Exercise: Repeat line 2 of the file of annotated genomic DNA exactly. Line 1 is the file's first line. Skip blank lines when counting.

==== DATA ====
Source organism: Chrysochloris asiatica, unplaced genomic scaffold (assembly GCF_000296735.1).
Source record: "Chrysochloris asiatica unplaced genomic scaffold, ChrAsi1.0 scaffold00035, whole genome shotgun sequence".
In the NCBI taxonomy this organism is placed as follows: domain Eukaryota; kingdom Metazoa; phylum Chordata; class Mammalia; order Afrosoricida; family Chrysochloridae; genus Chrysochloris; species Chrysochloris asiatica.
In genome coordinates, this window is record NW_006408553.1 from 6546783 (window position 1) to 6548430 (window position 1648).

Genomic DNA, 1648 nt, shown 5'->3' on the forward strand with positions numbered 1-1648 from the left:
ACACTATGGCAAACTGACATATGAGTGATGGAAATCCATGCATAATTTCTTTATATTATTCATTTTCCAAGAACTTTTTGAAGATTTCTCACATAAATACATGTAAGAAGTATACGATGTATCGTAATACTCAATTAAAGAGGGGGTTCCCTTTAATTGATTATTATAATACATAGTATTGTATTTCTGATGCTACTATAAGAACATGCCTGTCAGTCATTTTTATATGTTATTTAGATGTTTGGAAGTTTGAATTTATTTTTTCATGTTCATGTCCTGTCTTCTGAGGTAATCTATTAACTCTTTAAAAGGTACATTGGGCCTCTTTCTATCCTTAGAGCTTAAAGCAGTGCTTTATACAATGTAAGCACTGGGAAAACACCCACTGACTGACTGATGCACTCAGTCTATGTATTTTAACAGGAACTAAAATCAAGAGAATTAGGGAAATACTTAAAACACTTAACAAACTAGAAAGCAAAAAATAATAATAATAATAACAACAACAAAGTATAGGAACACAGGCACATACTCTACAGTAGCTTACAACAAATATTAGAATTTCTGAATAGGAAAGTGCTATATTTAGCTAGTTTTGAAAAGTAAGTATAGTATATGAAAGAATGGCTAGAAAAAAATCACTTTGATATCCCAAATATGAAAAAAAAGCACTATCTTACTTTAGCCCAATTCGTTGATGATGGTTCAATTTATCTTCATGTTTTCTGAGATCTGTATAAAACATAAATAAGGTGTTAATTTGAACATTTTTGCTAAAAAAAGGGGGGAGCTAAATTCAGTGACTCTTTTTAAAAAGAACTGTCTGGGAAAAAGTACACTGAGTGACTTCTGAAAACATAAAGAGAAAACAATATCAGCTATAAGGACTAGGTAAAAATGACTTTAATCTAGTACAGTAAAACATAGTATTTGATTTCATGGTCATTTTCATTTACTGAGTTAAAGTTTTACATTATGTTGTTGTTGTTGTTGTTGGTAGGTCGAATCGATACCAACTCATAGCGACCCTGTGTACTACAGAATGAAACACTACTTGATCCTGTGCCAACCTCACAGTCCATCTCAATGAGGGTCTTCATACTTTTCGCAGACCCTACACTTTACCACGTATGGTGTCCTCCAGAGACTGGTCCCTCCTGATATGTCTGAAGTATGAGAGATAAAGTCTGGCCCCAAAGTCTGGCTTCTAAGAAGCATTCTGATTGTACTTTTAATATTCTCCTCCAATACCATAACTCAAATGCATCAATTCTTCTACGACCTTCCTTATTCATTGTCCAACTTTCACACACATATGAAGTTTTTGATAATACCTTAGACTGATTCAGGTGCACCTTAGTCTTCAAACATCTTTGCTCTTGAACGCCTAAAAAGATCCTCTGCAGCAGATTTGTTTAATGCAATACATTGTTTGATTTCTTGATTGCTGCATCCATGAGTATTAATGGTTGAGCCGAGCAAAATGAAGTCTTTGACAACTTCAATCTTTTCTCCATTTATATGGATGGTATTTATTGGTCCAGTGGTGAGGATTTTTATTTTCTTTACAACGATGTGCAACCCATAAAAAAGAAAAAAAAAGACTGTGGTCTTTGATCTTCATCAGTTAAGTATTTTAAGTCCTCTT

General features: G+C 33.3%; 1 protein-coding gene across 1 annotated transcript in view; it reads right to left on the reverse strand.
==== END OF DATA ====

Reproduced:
Source record: "Chrysochloris asiatica unplaced genomic scaffold, ChrAsi1.0 scaffold00035, whole genome shotgun sequence".